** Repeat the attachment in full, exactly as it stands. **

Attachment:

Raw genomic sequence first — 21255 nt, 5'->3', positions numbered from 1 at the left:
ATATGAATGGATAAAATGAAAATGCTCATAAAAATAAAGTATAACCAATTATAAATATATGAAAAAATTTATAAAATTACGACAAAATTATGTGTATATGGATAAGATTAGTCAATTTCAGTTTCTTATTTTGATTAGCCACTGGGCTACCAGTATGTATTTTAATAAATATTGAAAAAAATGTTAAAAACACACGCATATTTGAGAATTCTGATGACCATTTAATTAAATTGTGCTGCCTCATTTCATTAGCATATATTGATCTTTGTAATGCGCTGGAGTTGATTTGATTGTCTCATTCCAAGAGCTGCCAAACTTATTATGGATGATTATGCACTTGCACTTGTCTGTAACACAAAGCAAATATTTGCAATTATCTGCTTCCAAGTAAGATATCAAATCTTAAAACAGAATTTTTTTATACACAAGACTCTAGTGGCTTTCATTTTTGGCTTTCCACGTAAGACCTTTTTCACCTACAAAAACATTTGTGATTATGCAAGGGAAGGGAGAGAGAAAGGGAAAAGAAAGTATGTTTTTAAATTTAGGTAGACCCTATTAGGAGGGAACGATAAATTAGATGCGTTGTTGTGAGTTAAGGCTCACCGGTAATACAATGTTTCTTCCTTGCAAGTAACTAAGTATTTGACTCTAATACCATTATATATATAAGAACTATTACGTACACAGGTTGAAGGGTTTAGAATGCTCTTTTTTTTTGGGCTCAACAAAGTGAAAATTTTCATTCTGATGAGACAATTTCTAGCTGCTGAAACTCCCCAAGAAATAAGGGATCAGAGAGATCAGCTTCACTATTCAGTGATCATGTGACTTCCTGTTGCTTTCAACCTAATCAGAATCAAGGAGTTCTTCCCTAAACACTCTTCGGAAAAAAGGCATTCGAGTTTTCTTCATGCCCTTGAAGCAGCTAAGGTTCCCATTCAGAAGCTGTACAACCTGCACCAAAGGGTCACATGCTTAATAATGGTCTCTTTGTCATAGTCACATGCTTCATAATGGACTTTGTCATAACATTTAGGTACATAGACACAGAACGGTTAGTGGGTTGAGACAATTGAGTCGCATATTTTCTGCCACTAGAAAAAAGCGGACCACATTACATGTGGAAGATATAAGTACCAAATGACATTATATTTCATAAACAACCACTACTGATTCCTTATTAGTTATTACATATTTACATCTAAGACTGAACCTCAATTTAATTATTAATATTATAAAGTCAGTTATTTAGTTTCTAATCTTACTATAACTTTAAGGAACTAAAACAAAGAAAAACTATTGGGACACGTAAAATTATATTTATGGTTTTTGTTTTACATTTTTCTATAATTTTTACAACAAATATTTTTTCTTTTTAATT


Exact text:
Raw genomic sequence first — 21255 nt, 5'->3', positions numbered from 1 at the left:
ATATGAATGGATAAAATGAAAATGCTCATAAAAATAAAGTATAACCAATTATAAATATATGAAAAAATTTATAAAATTACGACAAAATTATGTGTATATGGATAAGATTAGTCAATTTCAGTTTCTTATTTTGATTAGCCACTGGGCTACCAGTATGTATTTTAATAAATATTGAAAAAAATGTTAAAAACACACGCATATTTGAGAATTCTGATGACCATTTAATTAAATTGTGCTGCCTCATTTCATTAGCATATATTGATCTTTGTAATGCGCTGGAGTTGATTTGATTGTCTCATTCCAAGAGCTGCCAAACTTATTATGGATGATTATGCACTTGCACTTGTCTGTAACACAAAGCAAATATTTGCAATTATCTGCTTCCAAGTAAGATATCAAATCTTAAAACAGAATTTTTTTATACACAAGACTCTAGTGGCTTTCATTTTTGGCTTTCCACGTAAGACCTTTTTCACCTACAAAAACATTTGTGATTATGCAAGGGAAGGGAGAGAGAAAGGGAAAAGAAAGTATGTTTTTAAATTTAGGTAGACCCTATTAGGAGGGAACGATAAATTAGATGCGTTGTTGTGAGTTAAGGCTCACCGGTAATACAATGTTTCTTCCTTGCAAGTAACTAAGTATTTGACTCTAATACCATTATATATATAAGAACTATTACGTACACAGGTTGAAGGGTTTAGAATGCTCTTTTTTTTTGGGCTCAACAAAGTGAAAATTTTCATTCTGATGAGACAATTTCTAGCTGCTGAAACTCCCCAAGAAATAAGGGATCAGAGAGATCAGCTTCACTATTCAGTGATCATGTGACTTCCTGTTGCTTTCAACCTAATCAGAATCAAGGAGTTCTTCCCTAAACACTCTTCGGAAAAAAGGCATTCGAGTTTTCTTCATGCCCTTGAAGCAGCTAAGGTTCCCATTCAGAAGCTGTACAACCTGCACCAAAGGGTCACATGCTTAATAATGGTCTCTTTGTCATAGTCACATGCTTCATAATGGACTTTGTCATAACATTTAGGTACATAGACACAGAACGGTTAGTGGGTTGAGACAATTGAGTCGCATATTTTCTGCCACTAGAAAAAAGCGGACCACATTACATGTGGAAGATATAAGTACCAAATGACATTATATTTCATAAACAACCACTACTGATTCCTTATTAGTTATTACATATTTACATCTAAGACTGAACCTCAATTTAATTATTAATATTATAAAGTCAGTTATTTAGTTTCTAATCTTACTATAACTTTAAGGAACTAAAACAAAGAAAAACTATTGGGACACGTAAAATTATATTTATGGTTTTTGTTTTACATTTTTCTATAATTTTTACAACAAATATTTTTTCTTTTTAATT